About Us

The Music Commission is a new enquiry exploring the factors behind sustaining and supporting better progress and progressing in learning music. Launched by ABRSM in July 2017 at the Barbican Centre and chaired by Sir Nick Kenyon, the Commission brings together new scholarly research and recommendations for policy direction, guided by the expertise and experience of our Commission panel. Its final report will be published in November 2018 and will call for significant changes to the way that governments, music organisations, schools, teachers, parents and learners think and talk about progress and progression in learning music.


The Commission is informed by primary research and consultation with the music education and cultural sectors more widely. It has several key inputs, including:

4 Commission Panel evidence days

Taking place in September 2017 & January, March and June 2018. These meetings will inform the direction of the Commission’s research and its final recommendations.

4 Research Reference Group meetings

Taking place in October 2017 & January, March and June 2018. These are a chance to discuss research findings and explore targeted evidence.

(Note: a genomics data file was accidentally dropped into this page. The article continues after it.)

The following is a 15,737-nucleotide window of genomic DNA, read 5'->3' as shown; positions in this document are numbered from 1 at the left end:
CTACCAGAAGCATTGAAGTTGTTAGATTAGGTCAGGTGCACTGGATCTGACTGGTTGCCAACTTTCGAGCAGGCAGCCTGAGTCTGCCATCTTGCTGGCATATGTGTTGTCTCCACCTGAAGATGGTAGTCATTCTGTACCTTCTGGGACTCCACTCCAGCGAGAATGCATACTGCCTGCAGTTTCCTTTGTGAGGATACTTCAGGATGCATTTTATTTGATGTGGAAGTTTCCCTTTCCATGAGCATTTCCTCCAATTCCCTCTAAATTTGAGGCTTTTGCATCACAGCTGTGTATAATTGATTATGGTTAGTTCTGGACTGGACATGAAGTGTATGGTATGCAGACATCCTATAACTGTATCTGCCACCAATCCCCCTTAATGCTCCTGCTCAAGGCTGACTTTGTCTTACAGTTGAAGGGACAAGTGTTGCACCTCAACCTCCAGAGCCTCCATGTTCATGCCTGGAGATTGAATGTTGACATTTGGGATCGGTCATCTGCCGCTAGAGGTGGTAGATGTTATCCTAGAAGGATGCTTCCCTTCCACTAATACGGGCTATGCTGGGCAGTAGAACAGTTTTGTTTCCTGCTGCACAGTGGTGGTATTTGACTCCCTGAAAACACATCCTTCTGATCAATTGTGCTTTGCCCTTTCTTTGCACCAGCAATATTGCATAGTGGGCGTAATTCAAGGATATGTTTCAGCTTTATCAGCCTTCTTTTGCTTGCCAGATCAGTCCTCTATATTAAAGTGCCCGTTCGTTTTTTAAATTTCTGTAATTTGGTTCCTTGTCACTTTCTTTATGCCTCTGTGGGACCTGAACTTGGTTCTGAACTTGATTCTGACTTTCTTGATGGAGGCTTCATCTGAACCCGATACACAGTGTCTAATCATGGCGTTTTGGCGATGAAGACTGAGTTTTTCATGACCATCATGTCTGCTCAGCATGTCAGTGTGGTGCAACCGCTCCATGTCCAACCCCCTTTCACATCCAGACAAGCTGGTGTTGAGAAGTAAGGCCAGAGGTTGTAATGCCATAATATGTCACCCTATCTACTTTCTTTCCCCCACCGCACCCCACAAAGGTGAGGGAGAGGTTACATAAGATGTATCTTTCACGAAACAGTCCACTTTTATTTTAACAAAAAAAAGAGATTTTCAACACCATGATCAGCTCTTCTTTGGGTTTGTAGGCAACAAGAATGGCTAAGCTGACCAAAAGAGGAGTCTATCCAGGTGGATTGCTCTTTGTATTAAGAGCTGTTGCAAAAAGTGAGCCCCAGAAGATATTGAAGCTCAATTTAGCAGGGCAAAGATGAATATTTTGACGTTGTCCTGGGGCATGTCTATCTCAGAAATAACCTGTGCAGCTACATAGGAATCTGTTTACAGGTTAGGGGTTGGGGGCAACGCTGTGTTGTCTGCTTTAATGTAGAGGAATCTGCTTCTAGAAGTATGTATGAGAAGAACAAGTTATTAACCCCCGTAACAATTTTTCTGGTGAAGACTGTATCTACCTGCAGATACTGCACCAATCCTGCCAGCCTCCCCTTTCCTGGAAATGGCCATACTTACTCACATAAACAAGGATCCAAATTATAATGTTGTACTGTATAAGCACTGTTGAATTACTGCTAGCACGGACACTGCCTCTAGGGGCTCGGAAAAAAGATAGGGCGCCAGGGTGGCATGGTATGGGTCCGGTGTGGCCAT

Insights from those within the music sector

Gathered through discussions, observations and submissions of evidence.

Insights from those outside the music sector

Including representatives from the education sector, creative industries and government.

Data analysis

To incorporate statistics from ABRSM and the Royal Schools, music services, National Pupil database, NPO funding and the Poverty Index.

Public consultation

A call for submissions of evidence and an online survey, to be launched in February 2018.

History of The Music Commission

In 2014 ABRSM published its report Making Music, which identified that progression routes are not clearly defined and progress in music learning occurs in a variety of ways and settings. Several of its recommendations articulated the need for a more coherent message about progress and greater collaboration between schools, teachers, music services, community music makers and national institutions. Three years on and The Music Commission has been tasked with exploring some of these factors in more depth, by undertaking a nationwide study and connecting more learners with organisations in the process. The Music Commission is an opportunity for all those who care about supporting learners to contribute to the debates about progress and progression, and make a difference to all our musical futures.


The Music Commission Panel is chaired by Sir Nick Kenyon and comprised of leading figures in the fields of music performance, education, cultural policy and media. The Panel will meet four times between September 2017 and July 2018 to discuss the trajectory of the Commission, its research and outputs. The Panel will also act as advocates for the Commission's work, both within the education sector and the music industry at large.

Sir Nicholas Kenyon, Chair

Sir Nicholas Kenyon CBE, Chair

Sir Nicholas Kenyon, Managing Director of the Barbican Centre

Nick was a music critic for The New Yorker, The Times and Observer, and editor of Early Music between 1983 and 1992.